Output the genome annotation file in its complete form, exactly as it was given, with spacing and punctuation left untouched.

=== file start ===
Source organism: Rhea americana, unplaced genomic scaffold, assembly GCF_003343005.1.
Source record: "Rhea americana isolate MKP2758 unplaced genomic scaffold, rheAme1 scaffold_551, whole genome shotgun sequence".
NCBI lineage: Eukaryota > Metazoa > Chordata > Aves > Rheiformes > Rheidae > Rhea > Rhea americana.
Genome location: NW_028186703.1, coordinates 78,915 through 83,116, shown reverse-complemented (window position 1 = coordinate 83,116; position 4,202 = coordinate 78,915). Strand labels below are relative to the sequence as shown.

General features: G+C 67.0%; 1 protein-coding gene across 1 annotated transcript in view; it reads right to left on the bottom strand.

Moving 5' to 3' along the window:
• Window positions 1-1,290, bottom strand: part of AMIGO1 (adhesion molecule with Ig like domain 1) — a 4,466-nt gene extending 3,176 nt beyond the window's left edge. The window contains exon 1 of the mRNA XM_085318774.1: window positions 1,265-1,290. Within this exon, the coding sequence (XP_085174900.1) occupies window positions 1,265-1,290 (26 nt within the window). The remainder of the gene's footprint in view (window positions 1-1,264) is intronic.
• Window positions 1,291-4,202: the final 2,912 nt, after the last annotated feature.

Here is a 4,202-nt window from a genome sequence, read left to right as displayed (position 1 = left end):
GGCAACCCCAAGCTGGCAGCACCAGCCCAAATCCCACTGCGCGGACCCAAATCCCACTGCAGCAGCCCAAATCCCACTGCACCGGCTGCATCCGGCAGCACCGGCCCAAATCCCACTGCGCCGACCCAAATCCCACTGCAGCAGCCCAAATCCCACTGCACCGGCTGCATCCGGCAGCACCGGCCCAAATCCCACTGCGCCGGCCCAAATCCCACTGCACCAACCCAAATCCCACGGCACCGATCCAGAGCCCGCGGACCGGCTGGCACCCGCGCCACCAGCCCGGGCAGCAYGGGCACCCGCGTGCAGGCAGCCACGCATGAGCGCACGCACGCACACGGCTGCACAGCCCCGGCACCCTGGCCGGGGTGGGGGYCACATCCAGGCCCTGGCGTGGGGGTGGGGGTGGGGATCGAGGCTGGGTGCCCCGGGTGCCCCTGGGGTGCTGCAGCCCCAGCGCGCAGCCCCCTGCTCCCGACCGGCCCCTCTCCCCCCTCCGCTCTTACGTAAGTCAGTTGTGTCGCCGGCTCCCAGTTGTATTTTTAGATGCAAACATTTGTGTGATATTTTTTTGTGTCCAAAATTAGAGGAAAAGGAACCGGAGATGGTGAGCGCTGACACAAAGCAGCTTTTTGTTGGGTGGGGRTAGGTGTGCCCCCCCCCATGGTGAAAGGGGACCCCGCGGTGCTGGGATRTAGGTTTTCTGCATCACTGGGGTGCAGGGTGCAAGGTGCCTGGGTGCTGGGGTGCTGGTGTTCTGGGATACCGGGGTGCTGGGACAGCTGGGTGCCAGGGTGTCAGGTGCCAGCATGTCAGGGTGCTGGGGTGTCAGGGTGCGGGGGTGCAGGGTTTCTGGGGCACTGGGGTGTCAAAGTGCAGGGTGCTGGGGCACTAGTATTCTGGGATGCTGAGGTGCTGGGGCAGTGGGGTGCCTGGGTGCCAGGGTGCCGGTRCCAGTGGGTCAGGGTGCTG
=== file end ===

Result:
Source organism: Rhea americana, unplaced genomic scaffold, assembly GCF_003343005.1.
Source record: "Rhea americana isolate MKP2758 unplaced genomic scaffold, rheAme1 scaffold_551, whole genome shotgun sequence".
NCBI lineage: Eukaryota > Metazoa > Chordata > Aves > Rheiformes > Rheidae > Rhea > Rhea americana.
Genome location: NW_028186703.1, coordinates 78,915 through 83,116, shown reverse-complemented (window position 1 = coordinate 83,116; position 4,202 = coordinate 78,915). Strand labels below are relative to the sequence as shown.

General features: G+C 67.0%; 1 protein-coding gene across 1 annotated transcript in view; it reads right to left on the bottom strand.

Moving 5' to 3' along the window:
• Window positions 1-1,290, bottom strand: part of AMIGO1 (adhesion molecule with Ig like domain 1) — a 4,466-nt gene extending 3,176 nt beyond the window's left edge. The window contains exon 1 of the mRNA XM_085318774.1: window positions 1,265-1,290. Within this exon, the coding sequence (XP_085174900.1) occupies window positions 1,265-1,290 (26 nt within the window). The remainder of the gene's footprint in view (window positions 1-1,264) is intronic.
• Window positions 1,291-4,202: the final 2,912 nt, after the last annotated feature.

Here is a 4,202-nt window from a genome sequence, read left to right as displayed (position 1 = left end):
GGCAACCCCAAGCTGGCAGCACCAGCCCAAATCCCACTGCGCGGACCCAAATCCCACTGCAGCAGCCCAAATCCCACTGCACCGGCTGCATCCGGCAGCACCGGCCCAAATCCCACTGCGCCGACCCAAATCCCACTGCAGCAGCCCAAATCCCACTGCACCGGCTGCATCCGGCAGCACCGGCCCAAATCCCACTGCGCCGGCCCAAATCCCACTGCACCAACCCAAATCCCACGGCACCGATCCAGAGCCCGCGGACCGGCTGGCACCCGCGCCACCAGCCCGGGCAGCAYGGGCACCCGCGTGCAGGCAGCCACGCATGAGCGCACGCACGCACACGGCTGCACAGCCCCGGCACCCTGGCCGGGGTGGGGGYCACATCCAGGCCCTGGCGTGGGGGTGGGGGTGGGGATCGAGGCTGGGTGCCCCGGGTGCCCCTGGGGTGCTGCAGCCCCAGCGCGCAGCCCCCTGCTCCCGACCGGCCCCTCTCCCCCCTCCGCTCTTACGTAAGTCAGTTGTGTCGCCGGCTCCCAGTTGTATTTTTAGATGCAAACATTTGTGTGATATTTTTTTGTGTCCAAAATTAGAGGAAAAGGAACCGGAGATGGTGAGCGCTGACACAAAGCAGCTTTTTGTTGGGTGGGGRTAGGTGTGCCCCCCCCCATGGTGAAAGGGGACCCCGCGGTGCTGGGATRTAGGTTTTCTGCATCACTGGGGTGCAGGGTGCAAGGTGCCTGGGTGCTGGGGTGCTGGTGTTCTGGGATACCGGGGTGCTGGGACAGCTGGGTGCCAGGGTGTCAGGTGCCAGCATGTCAGGGTGCTGGGGTGTCAGGGTGCGGGGGTGCAGGGTTTCTGGGGCACTGGGGTGTCAAAGTGCAGGGTGCTGGGGCACTAGTATTCTGGGATGCTGAGGTGCTGGGGCAGTGGGGTGCCTGGGTGCCAGGGTGCCGGTRCCAGTGGGTCAGGGTGCTG